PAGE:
February 15, 2018 Katharine Opie

2 Strategies to Retain Customers and Acquire New Business

Strategies to Retain Customers and Acquire New Business

 

The fight between acquisition and retention has been a long fought one. Many businesses look for the right balance to reap all the benefits of retention while still aiming for total market dominance.

But, what about strategies that essentially kill two birds with one stone? Focusing on retention, while feeding ideas back to marketing on new lead generation methods?

We suggest two strategies that strike a balance just right between retention and acquisition.

 

1. Alignment between departments

We’ve spoken before about the relationship between sales and marketing, but this needs to be extended to the customer services team, technical support and so on.

Shep Hyken once said:

“Customer service opportunities are everywhere if you just pay attention. Observation is the key. Look, listen and you will notice opportunities to create customer amazement.” 

You obviously made a great first impression on your current customers, but this can’t fizzle out when the payments come in.

How does this help retention?

Consistency is key to retaining customers. An alignment between all functions will keep a consistent tone with your current customers; this will maintain expectations and encourage your clients to get in contact with questions or queries.

Detailed CRM notes will create a timeline of each client, include all the ups and downs and previous interests they’ve shown in other products/services.

Make sure each department has agreeable access to this information and that an audit trail is available to see who has dealt with what at any given time.

How does this help acquisition?

Now we have a detailed CRM full of notes on past interactions you’ll begin to get a feel as to whether the customer is a brand advocate, positive econ or negative econ (new blog coming on this!) and how the conversation may play out.

If you see they have had great experiences with you and that they’ve shown interest in other products and services now may be a great time to ask if it’s still something they’re considering. Alternatively, they may have other businesses that they’re happy to refer.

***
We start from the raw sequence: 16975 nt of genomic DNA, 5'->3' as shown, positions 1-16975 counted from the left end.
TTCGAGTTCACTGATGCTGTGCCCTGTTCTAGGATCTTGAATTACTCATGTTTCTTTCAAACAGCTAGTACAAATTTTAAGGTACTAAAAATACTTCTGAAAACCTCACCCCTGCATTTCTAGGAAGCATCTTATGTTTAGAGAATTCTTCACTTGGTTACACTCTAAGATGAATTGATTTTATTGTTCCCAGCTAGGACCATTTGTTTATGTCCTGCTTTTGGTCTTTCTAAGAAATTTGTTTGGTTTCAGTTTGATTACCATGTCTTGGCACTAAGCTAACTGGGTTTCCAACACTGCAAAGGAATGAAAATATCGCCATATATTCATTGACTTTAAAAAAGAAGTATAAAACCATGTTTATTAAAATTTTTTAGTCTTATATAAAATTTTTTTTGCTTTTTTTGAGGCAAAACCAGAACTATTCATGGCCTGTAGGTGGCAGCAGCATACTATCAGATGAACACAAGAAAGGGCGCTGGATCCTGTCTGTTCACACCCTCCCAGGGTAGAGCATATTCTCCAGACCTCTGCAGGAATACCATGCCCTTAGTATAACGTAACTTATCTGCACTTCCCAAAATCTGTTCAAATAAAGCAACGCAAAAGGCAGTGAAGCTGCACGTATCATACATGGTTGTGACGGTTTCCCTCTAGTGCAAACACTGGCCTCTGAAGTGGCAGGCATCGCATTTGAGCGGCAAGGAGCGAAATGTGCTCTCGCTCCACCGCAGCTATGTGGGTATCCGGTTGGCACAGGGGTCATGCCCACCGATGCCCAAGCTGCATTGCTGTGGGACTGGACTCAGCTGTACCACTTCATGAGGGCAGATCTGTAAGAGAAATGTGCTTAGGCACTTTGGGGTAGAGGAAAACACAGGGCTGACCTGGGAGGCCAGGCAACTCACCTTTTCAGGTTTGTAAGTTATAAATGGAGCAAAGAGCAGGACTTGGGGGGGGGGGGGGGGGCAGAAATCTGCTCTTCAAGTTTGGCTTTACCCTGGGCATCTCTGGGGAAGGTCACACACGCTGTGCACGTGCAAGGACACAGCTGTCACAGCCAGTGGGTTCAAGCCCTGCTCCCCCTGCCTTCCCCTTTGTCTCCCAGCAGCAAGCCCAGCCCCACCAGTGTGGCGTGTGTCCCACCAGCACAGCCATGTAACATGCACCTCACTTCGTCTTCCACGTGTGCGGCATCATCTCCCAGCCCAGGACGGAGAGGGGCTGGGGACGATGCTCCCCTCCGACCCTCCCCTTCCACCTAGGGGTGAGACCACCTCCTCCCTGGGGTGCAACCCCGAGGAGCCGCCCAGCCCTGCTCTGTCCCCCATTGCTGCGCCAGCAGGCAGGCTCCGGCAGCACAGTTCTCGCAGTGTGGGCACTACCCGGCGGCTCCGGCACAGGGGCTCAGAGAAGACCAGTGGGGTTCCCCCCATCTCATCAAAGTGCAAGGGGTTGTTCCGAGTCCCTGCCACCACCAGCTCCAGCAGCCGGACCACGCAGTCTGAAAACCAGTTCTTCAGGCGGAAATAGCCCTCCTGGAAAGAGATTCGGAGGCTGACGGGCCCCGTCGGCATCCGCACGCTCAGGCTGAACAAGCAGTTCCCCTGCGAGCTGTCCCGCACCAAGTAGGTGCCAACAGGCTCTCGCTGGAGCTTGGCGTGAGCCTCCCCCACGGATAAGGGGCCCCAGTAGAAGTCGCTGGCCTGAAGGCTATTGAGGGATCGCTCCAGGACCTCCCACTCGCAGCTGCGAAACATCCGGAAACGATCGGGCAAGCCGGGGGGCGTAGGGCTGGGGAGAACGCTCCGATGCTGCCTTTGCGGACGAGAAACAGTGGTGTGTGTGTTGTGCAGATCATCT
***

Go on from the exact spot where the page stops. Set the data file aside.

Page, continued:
Referrals have higher conversion rates and higher lifetime value, yet many businesses do not have a formalised referral programme to scoop up the ‘quick wins’.

Aligned departments open a new wave of communication which should make room for referral leads to move freely to the right department.

 

2. Use Complaints as Free Research

There may seem something odd about this, but Bill Gates said:

“You learn the most from your unhappy customers.”

Ideally, you wouldn’t be having too many unhappy customers to be learning from but take it as an opportunity to gather comprehensive feedback on what is and isn’t working within the business. This doesn’t just mean your NPS score and a couple of other numbers, get down to the nitty-gritty.

How does this help retention?

It seems evident that rectifying a mistake would lead to an unhappy customer becoming not so unhappy.

But businesses who harness the ability to admit mistakes and work with customers to rectify the situation will develop more loyal customers.

Regular catch ups with clients will show them you care, especially after a complaint. Follow up with a courtesy call to make sure there is nothing else you can support them with and how they have found the product/service after the initial issue.

If you’re seeing a pattern of similar complaints it may be worth looking at the alignment between departments, this can often be seen with miscommunication between sales and customer services where prices, contract length and special offers haven’t been communicated properly.

How does this help acquisition?

The complaints you get from customers will provide you with feedback to help shape future marketing strategies.

Complaints need to be turned into data to be used by marketing. If there are certain areas which aren’t being effectively communicated, or if expectations aren’t being met this needs to be rectified before future customers decide on your products and services.

Market the improvements you’ve made based on these complaints, demonstrate your customer-centric values in your marketing activities by telling prospects how you work for your customers.

These strategies will by no means be implemented overnight and will take work from all departments to get right but will benefit both your retention and acquisition aims.

 

Customer Interviews by Sonnet:  Find out more

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